Many agencies, Visiting Angels among them, are refusing to send their staff to homes of people with respiratory issues, and telling their employees not to work if they are sick. At the same time, many nursing homes have restricted access to visitors, including caregivers, to stem the spread of the virus.
But the insidious nature of the coronavirus, which can be spread even when people are asymptomatic, makes it particularly difficult to control whether staff members are picking up the virus at their jobs, or spreading it to others.
In Sherwood’s case, everyone seemed to be following the rules. Visiting Angels tells employees to call them if they have a temperature of 99.9 or higher. Arant said he chose that number to be safe despite its being several tenths of a degree lower than what the CDC considers a fever, at 100.4.
“I have to go by what the medical experts are saying,” said Arant. “If they’re telling me fever is the main indicator, that’s what I go by.”
He added that he didn’t know Sherwood was not feeling well when she went to work on March 26. The Center at Park West didn’t respond to calls for comment on this story.
In other cases, care providers don’t know that they’ve been exposed to someone with the coronavirus until later. Ken Jenson, the owner of Amada Senior Care of Colorado, Sherwood’s other employer, said he sent two staff members into self-isolation after a man they attended to was later hospitalized with COVID-19.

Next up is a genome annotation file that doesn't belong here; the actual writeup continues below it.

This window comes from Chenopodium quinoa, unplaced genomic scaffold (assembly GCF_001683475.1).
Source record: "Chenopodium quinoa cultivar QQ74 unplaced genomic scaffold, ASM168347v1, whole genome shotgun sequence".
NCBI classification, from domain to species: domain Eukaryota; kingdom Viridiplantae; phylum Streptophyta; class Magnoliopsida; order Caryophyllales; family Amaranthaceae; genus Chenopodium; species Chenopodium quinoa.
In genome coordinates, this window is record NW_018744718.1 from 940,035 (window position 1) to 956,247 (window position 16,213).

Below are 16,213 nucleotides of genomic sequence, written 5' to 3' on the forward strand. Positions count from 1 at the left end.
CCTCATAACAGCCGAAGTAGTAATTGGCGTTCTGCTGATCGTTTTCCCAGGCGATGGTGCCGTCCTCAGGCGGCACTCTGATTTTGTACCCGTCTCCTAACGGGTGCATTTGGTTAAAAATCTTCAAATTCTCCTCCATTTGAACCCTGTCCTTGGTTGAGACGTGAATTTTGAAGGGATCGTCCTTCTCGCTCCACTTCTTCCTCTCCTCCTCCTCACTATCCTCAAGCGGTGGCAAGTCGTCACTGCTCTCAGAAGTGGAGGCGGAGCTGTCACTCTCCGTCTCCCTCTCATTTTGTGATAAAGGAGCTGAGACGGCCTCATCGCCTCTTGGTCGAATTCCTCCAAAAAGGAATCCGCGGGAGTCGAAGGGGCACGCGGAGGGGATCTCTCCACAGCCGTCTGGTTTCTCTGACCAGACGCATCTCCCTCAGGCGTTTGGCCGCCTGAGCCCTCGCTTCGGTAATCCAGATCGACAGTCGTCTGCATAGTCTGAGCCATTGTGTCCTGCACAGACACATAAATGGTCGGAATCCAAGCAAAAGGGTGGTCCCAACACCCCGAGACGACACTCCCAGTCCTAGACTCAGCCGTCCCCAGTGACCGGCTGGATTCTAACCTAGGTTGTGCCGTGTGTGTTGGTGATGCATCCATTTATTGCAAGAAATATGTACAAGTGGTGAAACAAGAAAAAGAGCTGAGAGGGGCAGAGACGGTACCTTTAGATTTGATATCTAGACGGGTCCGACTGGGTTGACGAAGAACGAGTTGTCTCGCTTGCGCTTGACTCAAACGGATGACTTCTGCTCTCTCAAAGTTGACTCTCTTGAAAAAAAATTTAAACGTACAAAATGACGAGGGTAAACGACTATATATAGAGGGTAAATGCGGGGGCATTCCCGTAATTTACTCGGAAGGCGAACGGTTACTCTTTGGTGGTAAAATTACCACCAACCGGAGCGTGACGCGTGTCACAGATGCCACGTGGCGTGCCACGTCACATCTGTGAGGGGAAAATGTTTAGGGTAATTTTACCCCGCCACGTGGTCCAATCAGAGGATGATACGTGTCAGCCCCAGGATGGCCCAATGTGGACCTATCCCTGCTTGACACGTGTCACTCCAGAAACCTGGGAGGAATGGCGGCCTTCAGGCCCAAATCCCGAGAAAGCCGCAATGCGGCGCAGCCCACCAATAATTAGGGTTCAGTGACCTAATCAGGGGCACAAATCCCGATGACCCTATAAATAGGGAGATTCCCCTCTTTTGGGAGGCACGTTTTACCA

When I spoke with them, Visiting Angels and Amada said their employees have access to paid sick leave during the coronavirus pandemic. But Sherwood said she hadn’t been expecting to be paid for any time off.
With a shifting set of rules affecting who qualifies for paid sick leave and under what circumstances during the coronavirus epidemic, it can be hard for employees to know what to expect. Most are hourly workers unaccustomed to receiving paid sick leave.
New state and federal laws intended to offer paid sick leave during the coronavirus crisis have important loopholes that leave out many caregivers. The Families First Coronavirus Response Act, the federal law aimed at providing sick leave for employees affected by COVID-19, does not apply to people working in nursing homes or to home health care providers. Many employers are interpreting this to mean that people who provide non-medical care in homes are exempt from paid sick leave requirements, too, following guidance from the National Association for Home Care & Hospice, a Washington, D.C.-based trade association, Home Health Care News reported.
Colorado law that went into effect during the state of emergency that started in March does mandate paid sick leave for home health care workers and nursing home staff. But this requirement only covers four days for suspected cases of the coronavirus.